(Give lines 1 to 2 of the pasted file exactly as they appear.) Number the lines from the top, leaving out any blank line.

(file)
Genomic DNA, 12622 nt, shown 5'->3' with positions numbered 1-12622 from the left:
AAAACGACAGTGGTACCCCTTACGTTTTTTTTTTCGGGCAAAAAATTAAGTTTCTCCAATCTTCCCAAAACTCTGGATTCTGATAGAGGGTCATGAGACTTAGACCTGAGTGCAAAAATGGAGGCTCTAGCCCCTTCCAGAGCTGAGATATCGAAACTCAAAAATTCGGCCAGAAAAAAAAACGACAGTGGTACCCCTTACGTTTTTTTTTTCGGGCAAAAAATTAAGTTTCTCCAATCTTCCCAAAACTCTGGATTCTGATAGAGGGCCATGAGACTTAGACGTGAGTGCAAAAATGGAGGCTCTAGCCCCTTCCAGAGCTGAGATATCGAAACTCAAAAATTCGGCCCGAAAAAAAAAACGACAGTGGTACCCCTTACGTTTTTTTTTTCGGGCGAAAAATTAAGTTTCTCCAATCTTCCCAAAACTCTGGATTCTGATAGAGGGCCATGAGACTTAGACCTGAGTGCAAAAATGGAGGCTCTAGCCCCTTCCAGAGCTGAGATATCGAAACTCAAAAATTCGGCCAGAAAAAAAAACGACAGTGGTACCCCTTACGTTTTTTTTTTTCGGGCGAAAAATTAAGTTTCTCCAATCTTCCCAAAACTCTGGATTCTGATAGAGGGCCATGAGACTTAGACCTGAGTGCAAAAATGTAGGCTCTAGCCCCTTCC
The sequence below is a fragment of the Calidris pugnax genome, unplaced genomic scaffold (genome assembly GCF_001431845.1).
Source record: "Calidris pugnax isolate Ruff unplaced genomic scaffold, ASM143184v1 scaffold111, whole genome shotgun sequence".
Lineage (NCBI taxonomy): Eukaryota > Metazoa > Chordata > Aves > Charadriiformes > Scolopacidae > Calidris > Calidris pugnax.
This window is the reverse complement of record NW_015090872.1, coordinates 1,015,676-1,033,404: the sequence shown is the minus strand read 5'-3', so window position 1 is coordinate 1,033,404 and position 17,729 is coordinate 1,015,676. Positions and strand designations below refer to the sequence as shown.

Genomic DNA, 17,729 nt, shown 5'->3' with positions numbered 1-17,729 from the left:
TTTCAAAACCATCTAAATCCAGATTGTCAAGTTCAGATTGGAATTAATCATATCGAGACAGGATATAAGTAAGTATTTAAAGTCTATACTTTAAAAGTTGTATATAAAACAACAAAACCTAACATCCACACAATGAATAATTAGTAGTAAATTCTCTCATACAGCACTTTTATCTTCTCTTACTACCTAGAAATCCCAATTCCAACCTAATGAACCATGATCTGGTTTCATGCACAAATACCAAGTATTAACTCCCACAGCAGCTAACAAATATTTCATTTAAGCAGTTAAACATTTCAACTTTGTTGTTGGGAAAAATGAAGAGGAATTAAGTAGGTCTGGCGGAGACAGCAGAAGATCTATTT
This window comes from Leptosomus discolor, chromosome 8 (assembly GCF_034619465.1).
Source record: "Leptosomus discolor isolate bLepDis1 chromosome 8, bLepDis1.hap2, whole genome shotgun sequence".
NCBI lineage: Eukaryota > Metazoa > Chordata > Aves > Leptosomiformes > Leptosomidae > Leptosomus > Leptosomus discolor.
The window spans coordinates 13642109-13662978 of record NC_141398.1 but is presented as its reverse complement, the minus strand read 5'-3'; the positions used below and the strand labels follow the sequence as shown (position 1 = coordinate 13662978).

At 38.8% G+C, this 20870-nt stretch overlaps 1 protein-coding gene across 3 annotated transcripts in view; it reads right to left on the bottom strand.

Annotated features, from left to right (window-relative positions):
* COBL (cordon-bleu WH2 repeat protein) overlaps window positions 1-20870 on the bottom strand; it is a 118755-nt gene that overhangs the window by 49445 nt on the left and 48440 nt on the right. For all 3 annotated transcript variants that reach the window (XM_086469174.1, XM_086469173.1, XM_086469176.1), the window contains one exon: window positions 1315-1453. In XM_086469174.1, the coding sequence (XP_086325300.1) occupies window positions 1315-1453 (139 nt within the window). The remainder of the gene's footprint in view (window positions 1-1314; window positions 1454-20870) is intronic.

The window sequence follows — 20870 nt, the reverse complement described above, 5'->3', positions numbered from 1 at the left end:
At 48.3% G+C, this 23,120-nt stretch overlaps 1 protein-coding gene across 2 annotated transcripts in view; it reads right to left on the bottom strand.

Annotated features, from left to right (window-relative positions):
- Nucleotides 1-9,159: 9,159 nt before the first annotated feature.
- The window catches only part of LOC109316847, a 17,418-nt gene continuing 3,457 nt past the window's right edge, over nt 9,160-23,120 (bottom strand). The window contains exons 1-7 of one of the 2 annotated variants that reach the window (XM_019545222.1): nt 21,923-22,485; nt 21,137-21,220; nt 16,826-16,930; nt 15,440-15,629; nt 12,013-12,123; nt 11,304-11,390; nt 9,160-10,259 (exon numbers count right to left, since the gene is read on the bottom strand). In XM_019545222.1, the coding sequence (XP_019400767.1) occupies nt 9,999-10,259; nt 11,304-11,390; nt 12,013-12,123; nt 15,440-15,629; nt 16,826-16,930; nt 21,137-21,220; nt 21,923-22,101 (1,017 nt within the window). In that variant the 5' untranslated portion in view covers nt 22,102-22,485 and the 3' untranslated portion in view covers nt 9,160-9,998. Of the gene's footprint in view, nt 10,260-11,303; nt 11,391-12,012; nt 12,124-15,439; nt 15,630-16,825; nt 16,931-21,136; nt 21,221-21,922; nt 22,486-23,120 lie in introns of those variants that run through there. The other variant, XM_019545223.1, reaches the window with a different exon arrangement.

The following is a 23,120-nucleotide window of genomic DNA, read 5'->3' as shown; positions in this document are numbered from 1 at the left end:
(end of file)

Genomic DNA, 12622 nt, shown 5'->3' with positions numbered 1-12622 from the left:
AAAACGACAGTGGTACCCCTTACGTTTTTTTTTTCGGGCAAAAAATTAAGTTTCTCCAATCTTCCCAAAACTCTGGATTCTGATAGAGGGTCATGAGACTTAGACCTGAGTGCAAAAATGGAGGCTCTAGCCCCTTCCAGAGCTGAGATATCGAAACTCAAAAATTCGGCCAGAAAAAAAAACGACAGTGGTACCCCTTACGTTTTTTTTTTCGGGCAAAAAATTAAGTTTCTCCAATCTTCCCAAAACTCTGGATTCTGATAGAGGGCCATGAGACTTAGACGTGAGTGCAAAAATGGAGGCTCTAGCCCCTTCCAGAGCTGAGATATCGAAACTCAAAAATTCGGCCCGAAAAAAAAAACGACAGTGGTACCCCTTACGTTTTTTTTTTCGGGCGAAAAATTAAGTTTCTCCAATCTTCCCAAAACTCTGGATTCTGATAGAGGGCCATGAGACTTAGACCTGAGTGCAAAAATGGAGGCTCTAGCCCCTTCCAGAGCTGAGATATCGAAACTCAAAAATTCGGCCAGAAAAAAAAACGACAGTGGTACCCCTTACGTTTTTTTTTTTCGGGCGAAAAATTAAGTTTCTCCAATCTTCCCAAAACTCTGGATTCTGATAGAGGGCCATGAGACTTAGACCTGAGTGCAAAAATGTAGGCTCTAGCCCCTTCC